Digital Insurgency

Where Surveillance, Encryption & Privacy Collide

It’s a good thing someone in our government is actually informed about elections. A report out yesterday afternoon noted the head of the NSA, during an Armed Services Committee weighed in on the possibility of US elections being hacked (and here).

During a Senate Armed Services Committee, Sen. John McCain, R-Ariz., asked about the possibility that Russia “could somehow harm the electoral process” in his state and “disrupt the voting results in the upcoming election.”

Admiral Mike Rogers, head of the NSA and U.S. Cyber Command, spoke about the disparate structure with some states voting manually and others electronically.

“But is it a concern?” McCain asked.

“Oh, yes sir,” Rogers responded.

Fortunately, elsewhere in government, another top official knows how things actually work.

 “The beauty of the American voting system is that it is dispersed among the 50 states, and it is clunky as heck,’’ said [FBI Director] Comey. “A lot of people have found that challenging over the years, but the beauty of that is it’s not exactly a swift part of the internet of things, and so it is hard for an actor to reach our voting process.’’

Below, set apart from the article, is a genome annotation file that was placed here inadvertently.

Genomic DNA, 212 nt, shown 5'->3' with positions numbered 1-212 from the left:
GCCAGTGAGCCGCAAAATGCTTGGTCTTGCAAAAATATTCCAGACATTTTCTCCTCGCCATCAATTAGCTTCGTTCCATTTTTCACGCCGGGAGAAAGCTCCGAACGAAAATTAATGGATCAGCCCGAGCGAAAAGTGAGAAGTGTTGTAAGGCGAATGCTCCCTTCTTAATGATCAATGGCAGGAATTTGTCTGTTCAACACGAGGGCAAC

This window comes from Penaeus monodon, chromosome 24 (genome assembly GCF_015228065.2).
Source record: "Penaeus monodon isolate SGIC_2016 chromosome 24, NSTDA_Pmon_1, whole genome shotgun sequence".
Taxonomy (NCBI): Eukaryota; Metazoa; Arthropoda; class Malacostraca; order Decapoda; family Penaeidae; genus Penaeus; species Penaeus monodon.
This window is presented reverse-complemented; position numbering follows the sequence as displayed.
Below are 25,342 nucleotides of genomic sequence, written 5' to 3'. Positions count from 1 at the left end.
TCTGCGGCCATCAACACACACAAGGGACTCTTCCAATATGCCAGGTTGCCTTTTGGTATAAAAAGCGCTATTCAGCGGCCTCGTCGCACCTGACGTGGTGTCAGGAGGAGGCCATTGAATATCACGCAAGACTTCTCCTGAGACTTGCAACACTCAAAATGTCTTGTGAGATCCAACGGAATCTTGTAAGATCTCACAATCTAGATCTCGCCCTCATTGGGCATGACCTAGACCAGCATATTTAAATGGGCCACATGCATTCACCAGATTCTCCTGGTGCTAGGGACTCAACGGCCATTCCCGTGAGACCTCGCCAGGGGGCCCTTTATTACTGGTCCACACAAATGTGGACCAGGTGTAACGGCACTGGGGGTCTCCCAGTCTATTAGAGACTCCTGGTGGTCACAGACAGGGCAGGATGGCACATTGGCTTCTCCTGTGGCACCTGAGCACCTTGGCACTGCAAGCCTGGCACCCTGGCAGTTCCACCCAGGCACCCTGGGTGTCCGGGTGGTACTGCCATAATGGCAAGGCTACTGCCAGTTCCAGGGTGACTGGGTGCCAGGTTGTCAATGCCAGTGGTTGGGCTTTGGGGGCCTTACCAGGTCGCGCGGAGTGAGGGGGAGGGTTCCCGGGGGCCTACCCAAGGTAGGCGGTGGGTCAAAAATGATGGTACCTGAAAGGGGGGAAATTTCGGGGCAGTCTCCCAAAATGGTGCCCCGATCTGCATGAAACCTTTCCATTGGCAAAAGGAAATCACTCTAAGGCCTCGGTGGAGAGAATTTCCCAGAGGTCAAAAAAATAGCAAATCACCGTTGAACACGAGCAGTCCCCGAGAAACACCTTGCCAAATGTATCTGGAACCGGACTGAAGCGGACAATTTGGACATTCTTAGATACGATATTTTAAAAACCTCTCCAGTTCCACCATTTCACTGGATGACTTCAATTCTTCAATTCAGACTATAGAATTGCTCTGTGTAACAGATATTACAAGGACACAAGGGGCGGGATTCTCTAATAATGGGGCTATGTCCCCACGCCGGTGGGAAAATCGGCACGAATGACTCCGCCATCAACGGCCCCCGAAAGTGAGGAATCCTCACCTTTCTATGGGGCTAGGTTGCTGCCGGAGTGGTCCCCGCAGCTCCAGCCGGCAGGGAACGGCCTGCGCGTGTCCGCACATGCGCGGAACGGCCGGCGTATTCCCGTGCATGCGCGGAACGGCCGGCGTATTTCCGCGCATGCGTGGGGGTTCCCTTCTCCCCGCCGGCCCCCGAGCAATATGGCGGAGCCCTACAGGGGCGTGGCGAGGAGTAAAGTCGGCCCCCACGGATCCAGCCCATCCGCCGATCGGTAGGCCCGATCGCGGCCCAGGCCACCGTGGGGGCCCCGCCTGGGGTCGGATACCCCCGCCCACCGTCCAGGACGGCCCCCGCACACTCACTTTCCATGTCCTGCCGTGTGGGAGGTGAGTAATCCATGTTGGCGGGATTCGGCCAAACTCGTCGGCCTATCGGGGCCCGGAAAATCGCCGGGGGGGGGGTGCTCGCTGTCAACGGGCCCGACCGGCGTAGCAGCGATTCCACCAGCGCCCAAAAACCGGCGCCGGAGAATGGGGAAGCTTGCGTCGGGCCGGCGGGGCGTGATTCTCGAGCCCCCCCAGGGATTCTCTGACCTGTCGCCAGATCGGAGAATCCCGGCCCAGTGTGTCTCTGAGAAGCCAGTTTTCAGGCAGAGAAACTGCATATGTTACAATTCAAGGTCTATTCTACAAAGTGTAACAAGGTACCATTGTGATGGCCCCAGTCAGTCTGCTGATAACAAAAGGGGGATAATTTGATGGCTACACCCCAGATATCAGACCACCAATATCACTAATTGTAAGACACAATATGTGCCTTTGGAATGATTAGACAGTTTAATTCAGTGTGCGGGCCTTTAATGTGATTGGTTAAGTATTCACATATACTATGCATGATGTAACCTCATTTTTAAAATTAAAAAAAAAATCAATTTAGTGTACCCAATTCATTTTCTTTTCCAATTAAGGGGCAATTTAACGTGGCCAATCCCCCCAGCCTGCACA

Rogers clearly doesn’t understand how elections work. As I pointed out the other day, there is almost ZERO chance that the election could be “hacked” in any meaningful way. The FBI Director (who I rarely agree with on matters of security, privacy and surveillance) is spot on. Our election process is a giant, decentralized mess. It is largely impervious to hacking largely because it is not standardized, not centralized, and not connected. Comey gets this. That’s ultimately good because it would probably be up to the FBI/DOJ to enforce security over elections. If the NSA was in charge, we would be screwed.


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